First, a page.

With reference to FIG. 1, a block diagram is shown of a host computer system 10 used by the preferred embodiment of the present invention. In general, host computer 10 comprises a bus 25 for communicating data and instructions, a host processor (CPU) 50 coupled to bus 25 for processing data and instructions, a computer readable memory unit 75 coupled to bus 25 for storing data and instructions from the host processor 50.
The host processor 50 provides data and control signals via bus 25 to a graphics hardware subsystem. The computer system 10 includes a graphics processor 100 which executes a series of display instructions found within a display list. The graphics processor 100 supplies data and control signals to a buffer or graphics memory 85. Graphics memory 85 is implemented for refreshing screens of a display device 60. The display device 60 utilized with the computer system 400 of the present invention can be a liquid crystal device, cathode ray tube, direct retina simulator (such as the Virtual Retinal Display (VRD) from Microvision with offices in Seattle, Wash., VRD's are described in U.S. Pat. Nos. 5,467,104 and 5,596,339) or other display device suitable for creating graphics images and alphanumeric characters recognizable to the computer user.
In a preferred embodiment, the graphics processor 100 provides hardware support for 2D and 3D graphics, and for text and windowing operations of a computer system. The graphics processor 100 transfers digital data from the system memory 75 or host processor 50, and processes data for storage in graphics memory 85 ultimately for display on the display unit 60. Graphics memory 85 in the present example, is a RAMBUS™ type dynamic random access memory device, but may also be comprised of synchronous RAM (SRAM), synchronous graphics RAM (SGRAM), Extended Data Out (EDO) RAM, etc.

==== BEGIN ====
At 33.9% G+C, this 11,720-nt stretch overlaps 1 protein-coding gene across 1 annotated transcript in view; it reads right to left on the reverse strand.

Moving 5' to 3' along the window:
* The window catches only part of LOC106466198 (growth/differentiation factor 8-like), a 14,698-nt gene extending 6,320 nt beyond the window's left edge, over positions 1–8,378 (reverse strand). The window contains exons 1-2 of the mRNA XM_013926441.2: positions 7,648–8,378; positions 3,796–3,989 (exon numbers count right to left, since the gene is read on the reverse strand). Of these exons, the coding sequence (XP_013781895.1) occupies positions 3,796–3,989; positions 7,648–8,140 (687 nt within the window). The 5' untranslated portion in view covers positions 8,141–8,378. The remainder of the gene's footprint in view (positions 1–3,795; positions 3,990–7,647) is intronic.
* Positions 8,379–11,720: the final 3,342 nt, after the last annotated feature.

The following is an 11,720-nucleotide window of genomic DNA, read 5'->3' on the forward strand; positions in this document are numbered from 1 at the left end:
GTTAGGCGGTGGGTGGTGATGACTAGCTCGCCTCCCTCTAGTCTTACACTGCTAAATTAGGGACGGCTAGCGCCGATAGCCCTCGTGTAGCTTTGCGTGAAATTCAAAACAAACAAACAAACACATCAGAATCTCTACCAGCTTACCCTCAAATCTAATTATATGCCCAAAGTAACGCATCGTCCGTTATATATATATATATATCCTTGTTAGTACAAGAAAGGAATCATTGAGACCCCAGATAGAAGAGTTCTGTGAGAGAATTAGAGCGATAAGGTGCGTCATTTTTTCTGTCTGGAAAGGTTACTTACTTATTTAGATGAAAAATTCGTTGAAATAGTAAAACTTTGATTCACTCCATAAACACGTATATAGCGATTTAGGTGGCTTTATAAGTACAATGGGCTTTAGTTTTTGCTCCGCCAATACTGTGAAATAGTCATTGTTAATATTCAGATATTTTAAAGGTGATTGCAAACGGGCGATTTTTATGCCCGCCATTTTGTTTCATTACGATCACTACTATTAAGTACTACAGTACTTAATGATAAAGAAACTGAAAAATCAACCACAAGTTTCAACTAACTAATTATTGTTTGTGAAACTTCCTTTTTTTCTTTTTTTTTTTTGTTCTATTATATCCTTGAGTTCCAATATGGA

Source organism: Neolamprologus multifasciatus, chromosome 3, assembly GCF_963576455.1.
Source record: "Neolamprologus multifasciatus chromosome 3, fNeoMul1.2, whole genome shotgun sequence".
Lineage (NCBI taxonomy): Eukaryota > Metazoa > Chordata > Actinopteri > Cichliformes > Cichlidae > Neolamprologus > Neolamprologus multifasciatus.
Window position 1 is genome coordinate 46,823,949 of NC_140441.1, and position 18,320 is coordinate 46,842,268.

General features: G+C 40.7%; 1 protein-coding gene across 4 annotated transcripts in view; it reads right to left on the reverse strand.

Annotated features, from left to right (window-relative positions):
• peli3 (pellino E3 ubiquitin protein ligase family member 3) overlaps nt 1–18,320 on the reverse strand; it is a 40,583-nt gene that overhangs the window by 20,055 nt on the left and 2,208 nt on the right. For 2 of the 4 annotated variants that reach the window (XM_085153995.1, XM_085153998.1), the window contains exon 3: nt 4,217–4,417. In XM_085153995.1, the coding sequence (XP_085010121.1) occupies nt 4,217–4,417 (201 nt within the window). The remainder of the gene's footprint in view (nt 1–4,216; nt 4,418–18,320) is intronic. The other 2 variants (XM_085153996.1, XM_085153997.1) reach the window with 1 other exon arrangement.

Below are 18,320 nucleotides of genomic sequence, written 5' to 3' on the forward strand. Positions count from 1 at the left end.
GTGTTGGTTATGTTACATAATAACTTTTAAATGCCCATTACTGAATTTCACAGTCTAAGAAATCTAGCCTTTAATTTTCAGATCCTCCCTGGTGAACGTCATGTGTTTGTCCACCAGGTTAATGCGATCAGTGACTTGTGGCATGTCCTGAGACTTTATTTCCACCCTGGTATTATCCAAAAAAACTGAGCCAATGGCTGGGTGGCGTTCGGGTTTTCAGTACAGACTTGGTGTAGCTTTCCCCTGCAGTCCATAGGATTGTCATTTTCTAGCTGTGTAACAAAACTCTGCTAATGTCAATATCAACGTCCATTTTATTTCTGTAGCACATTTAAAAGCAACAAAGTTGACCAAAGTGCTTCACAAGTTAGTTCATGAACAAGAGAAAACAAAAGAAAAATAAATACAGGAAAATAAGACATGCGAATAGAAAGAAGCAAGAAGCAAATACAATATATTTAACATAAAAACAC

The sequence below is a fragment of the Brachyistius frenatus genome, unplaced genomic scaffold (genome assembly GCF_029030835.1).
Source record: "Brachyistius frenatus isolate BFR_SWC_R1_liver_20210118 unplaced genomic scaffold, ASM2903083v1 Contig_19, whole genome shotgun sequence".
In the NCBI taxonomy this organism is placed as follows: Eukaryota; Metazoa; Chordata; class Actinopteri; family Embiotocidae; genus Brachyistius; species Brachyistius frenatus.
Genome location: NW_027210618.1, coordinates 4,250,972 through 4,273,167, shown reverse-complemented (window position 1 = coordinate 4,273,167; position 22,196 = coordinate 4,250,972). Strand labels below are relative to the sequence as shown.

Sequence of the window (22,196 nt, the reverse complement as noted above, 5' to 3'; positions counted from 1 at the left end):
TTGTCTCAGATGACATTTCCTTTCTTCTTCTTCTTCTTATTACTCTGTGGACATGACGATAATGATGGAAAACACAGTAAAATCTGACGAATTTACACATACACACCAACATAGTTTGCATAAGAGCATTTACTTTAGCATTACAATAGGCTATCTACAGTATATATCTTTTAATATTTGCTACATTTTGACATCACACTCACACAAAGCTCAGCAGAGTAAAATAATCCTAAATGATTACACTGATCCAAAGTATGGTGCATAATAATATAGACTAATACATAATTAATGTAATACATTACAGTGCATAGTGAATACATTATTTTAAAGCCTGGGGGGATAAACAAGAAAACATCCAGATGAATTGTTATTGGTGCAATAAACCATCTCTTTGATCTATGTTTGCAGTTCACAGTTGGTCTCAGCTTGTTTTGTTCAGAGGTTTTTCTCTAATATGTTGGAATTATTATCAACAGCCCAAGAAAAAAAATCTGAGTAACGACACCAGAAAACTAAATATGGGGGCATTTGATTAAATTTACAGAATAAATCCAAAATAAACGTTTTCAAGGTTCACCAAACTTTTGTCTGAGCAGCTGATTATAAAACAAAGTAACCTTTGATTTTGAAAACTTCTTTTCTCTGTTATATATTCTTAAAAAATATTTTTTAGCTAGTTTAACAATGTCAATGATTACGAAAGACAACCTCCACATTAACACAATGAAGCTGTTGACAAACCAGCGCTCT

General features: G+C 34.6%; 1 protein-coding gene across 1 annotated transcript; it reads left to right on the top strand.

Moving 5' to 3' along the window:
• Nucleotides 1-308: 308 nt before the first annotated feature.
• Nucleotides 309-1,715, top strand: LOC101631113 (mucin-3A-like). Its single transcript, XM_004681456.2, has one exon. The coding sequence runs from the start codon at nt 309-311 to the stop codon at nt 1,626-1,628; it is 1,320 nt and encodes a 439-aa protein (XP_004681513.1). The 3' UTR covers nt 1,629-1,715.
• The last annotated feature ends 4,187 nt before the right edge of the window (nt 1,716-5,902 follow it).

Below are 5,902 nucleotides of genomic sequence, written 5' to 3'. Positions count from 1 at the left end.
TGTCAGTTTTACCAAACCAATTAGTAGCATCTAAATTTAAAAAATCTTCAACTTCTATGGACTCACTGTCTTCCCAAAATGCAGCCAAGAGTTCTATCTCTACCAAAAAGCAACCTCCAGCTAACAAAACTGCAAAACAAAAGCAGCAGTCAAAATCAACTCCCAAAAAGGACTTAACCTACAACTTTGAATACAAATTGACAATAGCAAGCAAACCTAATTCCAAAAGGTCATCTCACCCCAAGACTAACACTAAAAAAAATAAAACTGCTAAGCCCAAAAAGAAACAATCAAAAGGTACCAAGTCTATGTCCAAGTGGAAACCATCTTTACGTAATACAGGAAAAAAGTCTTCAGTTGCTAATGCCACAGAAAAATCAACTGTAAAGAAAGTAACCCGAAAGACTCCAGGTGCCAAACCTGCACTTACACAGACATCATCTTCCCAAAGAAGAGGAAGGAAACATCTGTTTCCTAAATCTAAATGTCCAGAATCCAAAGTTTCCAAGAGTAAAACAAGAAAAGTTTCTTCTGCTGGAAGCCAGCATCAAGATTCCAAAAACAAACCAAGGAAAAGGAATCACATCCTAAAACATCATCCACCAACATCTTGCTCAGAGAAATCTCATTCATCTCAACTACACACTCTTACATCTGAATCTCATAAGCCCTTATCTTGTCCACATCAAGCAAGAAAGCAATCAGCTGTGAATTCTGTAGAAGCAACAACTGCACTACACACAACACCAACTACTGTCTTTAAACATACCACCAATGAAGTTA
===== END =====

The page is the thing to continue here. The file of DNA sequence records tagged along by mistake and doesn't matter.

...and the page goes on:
The host processor 50 and system memory 75 both preferably communicate with the graphics processor 100 via the system bus 25. The system bus 25 may be, for example, the peripheral component interconnect or so called "PCI" bus.
Still referring to FIG. 1, the graphics processor 100 couples to the system bus 25. In accordance with the preferred embodiment, the graphics processor 100 includes bus-mastering capabilities, thus permitting graphics processor 100 to bus-master the system bus 25.
In the preferred embodiment, graphics memory 85 is comprises a bank of RDRAM buffers, and the digital data stored in the RDRAM comprises a rectangular array of picture elements referred to as "pixels" or "pixel values". Each pixel can be defined by an 8 bit value. For example, the intensity of a single color component of a corresponding pixel on a screen of the display unit 60 is typically defined by an 8 bit value.
The RDRAM frame buffer 85 provides a performance improvement by permitting faster access to display list instructions and pixel data, compared to accessing data stored in the main memory 75 of the host computer system 10. The graphics processor 100 communicates to the RDRAM buffer 85 through address, data and control lines, collectively referred to as a bus 118. In the preferred embodiment the bus is a RAMBUS™ type, hereinafter referred to as "RBUS".